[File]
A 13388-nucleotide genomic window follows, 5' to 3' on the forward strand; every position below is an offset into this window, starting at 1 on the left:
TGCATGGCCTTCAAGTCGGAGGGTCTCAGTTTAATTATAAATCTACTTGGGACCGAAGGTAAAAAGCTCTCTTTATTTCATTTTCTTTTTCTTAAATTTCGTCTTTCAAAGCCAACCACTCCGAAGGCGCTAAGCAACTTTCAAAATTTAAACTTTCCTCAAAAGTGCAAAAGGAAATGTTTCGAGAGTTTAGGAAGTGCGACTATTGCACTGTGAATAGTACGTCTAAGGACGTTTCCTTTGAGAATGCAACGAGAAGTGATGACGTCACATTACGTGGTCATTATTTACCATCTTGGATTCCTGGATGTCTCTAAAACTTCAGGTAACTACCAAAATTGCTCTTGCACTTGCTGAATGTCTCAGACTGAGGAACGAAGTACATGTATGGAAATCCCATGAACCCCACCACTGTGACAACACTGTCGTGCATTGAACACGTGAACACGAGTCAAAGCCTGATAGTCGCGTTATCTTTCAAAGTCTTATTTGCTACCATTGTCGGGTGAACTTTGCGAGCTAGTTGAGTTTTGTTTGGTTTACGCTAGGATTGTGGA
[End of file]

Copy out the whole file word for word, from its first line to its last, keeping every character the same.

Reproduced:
A 13388-nucleotide genomic window follows, 5' to 3' on the forward strand; every position below is an offset into this window, starting at 1 on the left:
TGCATGGCCTTCAAGTCGGAGGGTCTCAGTTTAATTATAAATCTACTTGGGACCGAAGGTAAAAAGCTCTCTTTATTTCATTTTCTTTTTCTTAAATTTCGTCTTTCAAAGCCAACCACTCCGAAGGCGCTAAGCAACTTTCAAAATTTAAACTTTCCTCAAAAGTGCAAAAGGAAATGTTTCGAGAGTTTAGGAAGTGCGACTATTGCACTGTGAATAGTACGTCTAAGGACGTTTCCTTTGAGAATGCAACGAGAAGTGATGACGTCACATTACGTGGTCATTATTTACCATCTTGGATTCCTGGATGTCTCTAAAACTTCAGGTAACTACCAAAATTGCTCTTGCACTTGCTGAATGTCTCAGACTGAGGAACGAAGTACATGTATGGAAATCCCATGAACCCCACCACTGTGACAACACTGTCGTGCATTGAACACGTGAACACGAGTCAAAGCCTGATAGTCGCGTTATCTTTCAAAGTCTTATTTGCTACCATTGTCGGGTGAACTTTGCGAGCTAGTTGAGTTTTGTTTGGTTTACGCTAGGATTGTGGA